Community educators laugh, learn, and get their grill on at the base of Aji Mountain
November 18, 2016
Thomas R. Throssell
Gila River Indian News
The Gila River Indian Community Tribal Education Department’s (TED) Cultural Program hosted a Professional Development Session at the foot of Aji Mountain on the morning of Nov. 4, where around two-dozen teachers, from different Community schools, prepared a variety of dishes and demonstrated how to make them in the O’otham language.
Anthony Gray, TED Cultural Coordinator, said that the Cultural Program invited teachers from many different schools across the Community, including Sacaton Elementary and Middle Schools, St. Peter Indian Mission School, Blackwater Community School, and Skyline District 5.
Gray said that teachers and TED staff presented their homemade cooking in the O’otham language to practice the language and improve their presentation skills.
“They are great teachers, but we can always be better. The best thing that we can do is just practice,” he said.
Before the teachers demonstrated how to make their dishes, they were in a flurry of activity preparing chumuth, stirring fruit salad, marinating ribs, stoking the fire of the Komal, and double-checking their O’otham vocabulary.
“What they have been doing since we have told them about this, is they have been practicing or been getting into the language,” said Gray. “Basically, imagine a cooking show were it is just someone [telling] you how to cook something, but we are doing it in the Akimel O’otham language.”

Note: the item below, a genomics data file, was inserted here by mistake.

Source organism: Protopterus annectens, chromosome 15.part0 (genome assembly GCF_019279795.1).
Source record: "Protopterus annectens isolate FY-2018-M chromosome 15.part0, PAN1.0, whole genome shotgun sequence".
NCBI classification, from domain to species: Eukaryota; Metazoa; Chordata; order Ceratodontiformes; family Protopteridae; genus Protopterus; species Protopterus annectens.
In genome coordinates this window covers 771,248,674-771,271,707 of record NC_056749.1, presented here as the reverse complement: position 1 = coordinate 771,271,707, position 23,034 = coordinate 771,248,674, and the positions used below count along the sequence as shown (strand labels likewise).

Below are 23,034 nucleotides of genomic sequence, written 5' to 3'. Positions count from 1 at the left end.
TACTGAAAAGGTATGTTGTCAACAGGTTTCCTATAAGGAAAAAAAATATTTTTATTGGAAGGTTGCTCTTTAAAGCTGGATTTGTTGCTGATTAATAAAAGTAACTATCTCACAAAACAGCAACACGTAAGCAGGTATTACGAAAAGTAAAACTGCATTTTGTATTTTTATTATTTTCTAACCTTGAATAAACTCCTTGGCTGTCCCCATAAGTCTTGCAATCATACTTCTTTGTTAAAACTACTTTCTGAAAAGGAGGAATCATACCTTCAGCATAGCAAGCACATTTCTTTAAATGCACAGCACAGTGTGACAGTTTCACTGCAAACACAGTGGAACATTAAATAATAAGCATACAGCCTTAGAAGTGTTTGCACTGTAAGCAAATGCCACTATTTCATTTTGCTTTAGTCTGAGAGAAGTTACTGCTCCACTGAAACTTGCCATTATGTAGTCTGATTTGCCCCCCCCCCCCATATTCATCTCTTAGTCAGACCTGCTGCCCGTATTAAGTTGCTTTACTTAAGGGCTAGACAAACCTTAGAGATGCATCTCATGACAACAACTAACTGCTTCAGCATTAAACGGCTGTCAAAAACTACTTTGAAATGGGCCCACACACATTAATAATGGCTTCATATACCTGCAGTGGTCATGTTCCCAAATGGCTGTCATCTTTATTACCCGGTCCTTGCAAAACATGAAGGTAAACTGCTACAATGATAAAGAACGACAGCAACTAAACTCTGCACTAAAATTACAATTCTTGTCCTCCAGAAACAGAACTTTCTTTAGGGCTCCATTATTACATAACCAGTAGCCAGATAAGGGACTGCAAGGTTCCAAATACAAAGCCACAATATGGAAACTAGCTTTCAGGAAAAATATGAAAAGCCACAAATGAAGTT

While many of the presenters were open about every step and ingredient of their dishes, there were others who wanted to keep a few tips and tricks of their delicious creations a secret.
When asked if there were any secrets to how she made chumuth, St. Peter Mission Indian School Teacher’s Assistant Hudunig Antone said that while everybody has their own technique in making the tasty tortillas, she’d rather not give any of her secrets away. However, she did have two important points to chumuth makers, “Don’t burn it and don’t drop the dough,” she said.
Elementary school educator, Tillie Pratt, helped encourage the speaking of O’otham by casually conversing in the language and even bringing about outbursts of laughter from other teachers with her humorous jokes and quips.
“That’s our way,” she said. “We more or less laugh a lot, we have fun.”
However, it was not all just fun and games for Pratt, who prepared her own dish for the development session’s cooking demonstration.
“I’m going to share my grandmother’s old recipe for squash and I brought her little old knife she used to use,” smiled Pratt.
But while the O’otham language was the main focus during the development session’s food demonstrations, one Community educator added flair to her presentation by including her own tribe’s language.
Skyline District 5 Cultural Teacher Ella Barnett who hails from the Muscogee Creek Nation, demonstrated how to make a dish of cheesy scalloped potatoes, not only in O’otham but also the Muscogee language.